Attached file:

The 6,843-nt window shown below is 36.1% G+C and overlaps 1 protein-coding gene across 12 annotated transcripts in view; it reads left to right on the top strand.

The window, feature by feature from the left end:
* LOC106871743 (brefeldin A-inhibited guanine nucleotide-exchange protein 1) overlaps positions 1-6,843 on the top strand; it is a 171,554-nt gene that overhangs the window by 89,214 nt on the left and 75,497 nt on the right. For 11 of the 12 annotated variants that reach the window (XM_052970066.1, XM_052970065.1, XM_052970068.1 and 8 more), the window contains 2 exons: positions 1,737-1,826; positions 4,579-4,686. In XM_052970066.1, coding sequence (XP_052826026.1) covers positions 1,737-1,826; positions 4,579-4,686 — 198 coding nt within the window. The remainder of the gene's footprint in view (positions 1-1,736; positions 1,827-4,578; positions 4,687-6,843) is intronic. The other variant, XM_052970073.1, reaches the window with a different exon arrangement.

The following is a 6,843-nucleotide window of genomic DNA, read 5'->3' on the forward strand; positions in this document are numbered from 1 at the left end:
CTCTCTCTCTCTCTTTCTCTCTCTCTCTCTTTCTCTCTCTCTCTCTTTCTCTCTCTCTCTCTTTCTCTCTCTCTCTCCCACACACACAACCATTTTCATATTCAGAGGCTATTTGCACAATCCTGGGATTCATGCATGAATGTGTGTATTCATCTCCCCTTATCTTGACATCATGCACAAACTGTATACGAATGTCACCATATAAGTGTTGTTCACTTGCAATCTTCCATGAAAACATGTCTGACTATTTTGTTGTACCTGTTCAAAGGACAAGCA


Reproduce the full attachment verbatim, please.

The 6,843-nt window shown below is 36.1% G+C and overlaps 1 protein-coding gene across 12 annotated transcripts in view; it reads left to right on the top strand.

The window, feature by feature from the left end:
* LOC106871743 (brefeldin A-inhibited guanine nucleotide-exchange protein 1) overlaps positions 1-6,843 on the top strand; it is a 171,554-nt gene that overhangs the window by 89,214 nt on the left and 75,497 nt on the right. For 11 of the 12 annotated variants that reach the window (XM_052970066.1, XM_052970065.1, XM_052970068.1 and 8 more), the window contains 2 exons: positions 1,737-1,826; positions 4,579-4,686. In XM_052970066.1, coding sequence (XP_052826026.1) covers positions 1,737-1,826; positions 4,579-4,686 — 198 coding nt within the window. The remainder of the gene's footprint in view (positions 1-1,736; positions 1,827-4,578; positions 4,687-6,843) is intronic. The other variant, XM_052970073.1, reaches the window with a different exon arrangement.

The following is a 6,843-nucleotide window of genomic DNA, read 5'->3' on the forward strand; positions in this document are numbered from 1 at the left end:
CTCTCTCTCTCTCTTTCTCTCTCTCTCTCTTTCTCTCTCTCTCTCTTTCTCTCTCTCTCTCTTTCTCTCTCTCTCTCCCACACACACAACCATTTTCATATTCAGAGGCTATTTGCACAATCCTGGGATTCATGCATGAATGTGTGTATTCATCTCCCCTTATCTTGACATCATGCACAAACTGTATACGAATGTCACCATATAAGTGTTGTTCACTTGCAATCTTCCATGAAAACATGTCTGACTATTTTGTTGTACCTGTTCAAAGGACAAGCA